The same water flows to the neighborhoods surrounding Lore Elementary and the Lawrence Senior Center, but results pinpointed at those particular locations stick out. The EPA requires violators to send public notices that include language saying water high in TTHM contains an increased risk for the exact populations who may be frequenting those locations: the very young, the elderly and those with compromised immune systems.

‘I don’t believe anything they’re telling us. It’s probably 10 times worse.’

The TTHM violation notice sent out by Trenton Water Works last month also says pregnant women may be more vulnerable to health issues caused by byproducts like TTHM, and suggests those who are concerned should seek advice from a doctor.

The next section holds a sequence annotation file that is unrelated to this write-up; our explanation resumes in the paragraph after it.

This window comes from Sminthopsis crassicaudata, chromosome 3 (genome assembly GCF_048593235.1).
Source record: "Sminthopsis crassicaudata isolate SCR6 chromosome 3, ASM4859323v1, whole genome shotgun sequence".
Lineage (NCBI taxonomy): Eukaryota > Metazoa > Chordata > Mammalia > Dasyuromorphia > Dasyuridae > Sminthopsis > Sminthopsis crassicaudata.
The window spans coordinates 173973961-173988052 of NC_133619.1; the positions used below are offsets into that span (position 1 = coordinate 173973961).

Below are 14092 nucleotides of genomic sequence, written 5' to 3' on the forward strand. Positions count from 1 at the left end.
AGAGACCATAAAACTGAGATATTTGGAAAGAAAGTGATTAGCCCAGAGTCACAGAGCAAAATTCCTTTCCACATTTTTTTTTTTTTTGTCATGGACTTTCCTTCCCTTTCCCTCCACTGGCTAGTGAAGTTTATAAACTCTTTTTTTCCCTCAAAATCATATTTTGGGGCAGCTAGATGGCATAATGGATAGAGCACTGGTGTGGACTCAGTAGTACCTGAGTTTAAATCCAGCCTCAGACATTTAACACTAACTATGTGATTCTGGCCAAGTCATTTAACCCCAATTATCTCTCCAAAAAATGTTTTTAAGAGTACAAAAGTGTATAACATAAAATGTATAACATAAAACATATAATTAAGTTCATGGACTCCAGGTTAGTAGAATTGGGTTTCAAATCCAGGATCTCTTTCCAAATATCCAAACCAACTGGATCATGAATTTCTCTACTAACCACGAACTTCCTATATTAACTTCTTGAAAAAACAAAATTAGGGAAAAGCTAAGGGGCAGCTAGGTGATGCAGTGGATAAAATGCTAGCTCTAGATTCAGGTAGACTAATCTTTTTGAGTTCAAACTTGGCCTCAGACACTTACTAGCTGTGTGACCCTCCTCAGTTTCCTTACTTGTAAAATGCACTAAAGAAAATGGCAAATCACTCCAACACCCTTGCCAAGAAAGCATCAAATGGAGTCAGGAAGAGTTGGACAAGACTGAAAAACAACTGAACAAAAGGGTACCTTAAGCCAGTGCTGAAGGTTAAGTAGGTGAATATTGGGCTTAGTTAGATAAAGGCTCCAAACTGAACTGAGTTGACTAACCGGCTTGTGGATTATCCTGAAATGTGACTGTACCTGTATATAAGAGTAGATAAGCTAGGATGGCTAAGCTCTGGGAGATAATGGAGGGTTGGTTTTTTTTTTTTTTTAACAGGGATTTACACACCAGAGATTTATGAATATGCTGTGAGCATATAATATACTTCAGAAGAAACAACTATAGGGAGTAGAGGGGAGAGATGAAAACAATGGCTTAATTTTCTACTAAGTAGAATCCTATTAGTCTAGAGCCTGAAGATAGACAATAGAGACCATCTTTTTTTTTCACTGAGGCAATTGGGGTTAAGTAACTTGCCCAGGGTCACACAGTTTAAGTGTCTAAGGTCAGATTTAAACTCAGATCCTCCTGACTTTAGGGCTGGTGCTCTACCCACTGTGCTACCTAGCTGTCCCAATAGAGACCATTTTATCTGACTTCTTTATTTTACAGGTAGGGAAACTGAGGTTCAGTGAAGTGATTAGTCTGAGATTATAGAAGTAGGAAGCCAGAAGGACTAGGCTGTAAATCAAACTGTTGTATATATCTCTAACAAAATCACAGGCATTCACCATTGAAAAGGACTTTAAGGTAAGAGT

Hsueh said he finds this language to be needlessly concerning, and wished he could explain more clearly in the violation notices what is going on. He said the DEP will only allow a notice with language the government provides to be distributed.

“The regulations require exactly what you have to say,” Hsueh said. “So there’s a lot of bureaucratic language that is used. Most of the people don’t really understand the bureaucratic information sent out in the notices to every household.”

What residents do take from the notices is there is something in their water that shouldn’t be there.

Lawrence resident Mollie Kasica said she has used a Brita filter to remove lead and other contaminants from their water since moving to town, but recently switched to a more-expensive faucet filter since it also removes disinfectant byproducts the Brita doesn’t. She and her husband will go a step further in the coming weeks, installing a complete water filtration system for their house. The decision was made in part to protect Kasica, who is pregnant.